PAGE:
Last week I looked at how state-by-state unemployment might affect the 2012 presidential campaign map. And now Chris Cilizza helpfully zooms out to consider the landscape more generally:
Obama’s 365 electoral votes in 2000 were 114 more than Kerry won and 99 more than Gore received….
Let’s assume Obama loses [both Ohio and Florida] – plausible if not certain, given where he stands in polls in each state. If he managed to hold the 26 other states he won in 2008, Obama would be reelected with 318 electoral votes – 32 more than George W. Bush won when he was reelected in 2004 and 47 more than he won in 2000.
Of course, given Obama’s slippage in traditional Republican redoubts at the presidential level, it’s hard to imagine that he would hold together the rest of his state-by-state coalition if he lost those two states.
So let’s add Indiana (11 electoral votes), North Carolina (15) and Virginia (13) to his potential 2012 losses. (He was the first Democratic presidential nominee to carry Indiana and Virginia since 1964 and the first one to win North Carolina since 1976.)
Take those five states from Obama and give him the 23 others he won in 2008 and he will be reelected with 279 electoral votes. Throw Nevada – a true swing state at the presidential level – into the Republican nominee’s category and Obama will still win, with 273 votes.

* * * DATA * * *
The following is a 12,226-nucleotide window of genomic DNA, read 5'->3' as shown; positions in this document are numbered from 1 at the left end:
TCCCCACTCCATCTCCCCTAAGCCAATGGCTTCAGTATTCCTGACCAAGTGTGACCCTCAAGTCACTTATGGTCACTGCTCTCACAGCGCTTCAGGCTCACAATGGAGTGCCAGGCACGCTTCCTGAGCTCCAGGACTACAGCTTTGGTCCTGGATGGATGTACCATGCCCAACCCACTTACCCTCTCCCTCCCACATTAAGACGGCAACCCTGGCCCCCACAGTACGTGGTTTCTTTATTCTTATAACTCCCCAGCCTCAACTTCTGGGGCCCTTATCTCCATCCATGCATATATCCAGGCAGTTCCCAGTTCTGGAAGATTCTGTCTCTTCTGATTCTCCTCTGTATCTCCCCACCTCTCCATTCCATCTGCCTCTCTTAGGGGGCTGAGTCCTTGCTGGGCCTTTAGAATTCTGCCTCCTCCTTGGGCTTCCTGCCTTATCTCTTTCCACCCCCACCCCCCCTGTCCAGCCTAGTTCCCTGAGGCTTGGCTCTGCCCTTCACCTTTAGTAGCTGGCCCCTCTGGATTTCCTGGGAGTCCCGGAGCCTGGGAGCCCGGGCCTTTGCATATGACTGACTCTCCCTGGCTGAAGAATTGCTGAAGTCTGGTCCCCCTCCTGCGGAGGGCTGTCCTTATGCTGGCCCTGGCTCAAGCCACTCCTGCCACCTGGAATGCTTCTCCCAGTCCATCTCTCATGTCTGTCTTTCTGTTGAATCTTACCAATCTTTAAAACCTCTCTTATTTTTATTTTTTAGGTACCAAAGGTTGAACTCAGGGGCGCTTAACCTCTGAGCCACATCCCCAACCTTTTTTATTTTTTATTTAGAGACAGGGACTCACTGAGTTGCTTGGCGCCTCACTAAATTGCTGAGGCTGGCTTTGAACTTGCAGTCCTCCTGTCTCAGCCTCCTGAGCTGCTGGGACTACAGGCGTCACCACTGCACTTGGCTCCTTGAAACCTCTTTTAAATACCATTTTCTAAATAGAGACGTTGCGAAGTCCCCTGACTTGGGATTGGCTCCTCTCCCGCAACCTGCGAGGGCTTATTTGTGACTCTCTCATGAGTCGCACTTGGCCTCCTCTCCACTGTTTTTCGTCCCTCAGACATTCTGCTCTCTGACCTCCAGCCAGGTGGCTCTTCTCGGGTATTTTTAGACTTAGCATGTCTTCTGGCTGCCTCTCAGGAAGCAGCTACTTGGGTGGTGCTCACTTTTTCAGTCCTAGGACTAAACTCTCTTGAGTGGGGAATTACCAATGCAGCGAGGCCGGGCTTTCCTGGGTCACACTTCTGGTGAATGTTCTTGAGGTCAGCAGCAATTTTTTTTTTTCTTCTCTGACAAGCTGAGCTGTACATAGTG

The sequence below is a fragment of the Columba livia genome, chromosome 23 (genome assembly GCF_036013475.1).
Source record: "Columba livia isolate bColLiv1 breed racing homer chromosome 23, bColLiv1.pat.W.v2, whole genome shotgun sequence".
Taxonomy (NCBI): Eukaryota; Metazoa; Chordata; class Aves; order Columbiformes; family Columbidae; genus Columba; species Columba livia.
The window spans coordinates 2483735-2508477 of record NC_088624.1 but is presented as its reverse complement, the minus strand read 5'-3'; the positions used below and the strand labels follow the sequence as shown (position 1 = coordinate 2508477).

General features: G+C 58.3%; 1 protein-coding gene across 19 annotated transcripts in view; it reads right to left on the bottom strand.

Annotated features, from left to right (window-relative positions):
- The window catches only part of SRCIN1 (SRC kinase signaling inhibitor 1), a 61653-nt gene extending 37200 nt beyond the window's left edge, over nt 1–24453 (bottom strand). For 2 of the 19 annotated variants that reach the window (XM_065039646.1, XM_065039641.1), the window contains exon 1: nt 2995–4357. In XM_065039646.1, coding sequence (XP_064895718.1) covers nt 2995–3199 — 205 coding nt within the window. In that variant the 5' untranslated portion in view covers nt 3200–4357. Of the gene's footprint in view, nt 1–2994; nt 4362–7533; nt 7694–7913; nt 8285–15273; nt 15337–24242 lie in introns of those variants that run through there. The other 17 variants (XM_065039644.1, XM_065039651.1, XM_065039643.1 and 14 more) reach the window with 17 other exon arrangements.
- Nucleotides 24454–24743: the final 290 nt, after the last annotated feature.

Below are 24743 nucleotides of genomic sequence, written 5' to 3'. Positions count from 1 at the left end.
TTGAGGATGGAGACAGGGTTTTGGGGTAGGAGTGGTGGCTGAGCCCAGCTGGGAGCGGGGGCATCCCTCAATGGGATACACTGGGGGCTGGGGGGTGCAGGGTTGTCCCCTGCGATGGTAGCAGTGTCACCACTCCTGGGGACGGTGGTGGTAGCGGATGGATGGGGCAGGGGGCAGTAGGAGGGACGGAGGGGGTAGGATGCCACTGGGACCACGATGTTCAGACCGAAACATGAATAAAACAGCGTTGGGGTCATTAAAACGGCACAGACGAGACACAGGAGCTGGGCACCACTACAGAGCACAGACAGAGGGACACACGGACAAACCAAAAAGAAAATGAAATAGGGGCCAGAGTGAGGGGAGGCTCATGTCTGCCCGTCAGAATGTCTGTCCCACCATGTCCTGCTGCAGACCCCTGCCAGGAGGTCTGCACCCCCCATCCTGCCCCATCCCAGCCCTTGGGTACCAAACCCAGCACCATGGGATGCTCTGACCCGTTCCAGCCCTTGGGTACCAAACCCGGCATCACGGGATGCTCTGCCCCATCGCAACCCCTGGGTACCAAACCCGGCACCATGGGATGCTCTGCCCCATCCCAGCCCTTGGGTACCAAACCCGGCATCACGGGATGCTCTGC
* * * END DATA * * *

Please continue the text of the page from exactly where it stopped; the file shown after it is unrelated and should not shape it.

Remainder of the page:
Unless the economy catches fire, 2012 won’t be easy for Obama. In particular, I’d be sweating over Colorado, where Obama’s approval rating was at 36 percent just a few months ago–and the loss of which, when added into the scenario above, would send Obama home as a one-termer. That said, this is a reminder that he can afford a fair amount of blue-to-red retrenchment and still win re-election.
P.S. If you want to start playing along at home, here’s a good electoral map calculator (featuring the–fairly minor–projected changes in state electoral vote counts after the 2010 Census).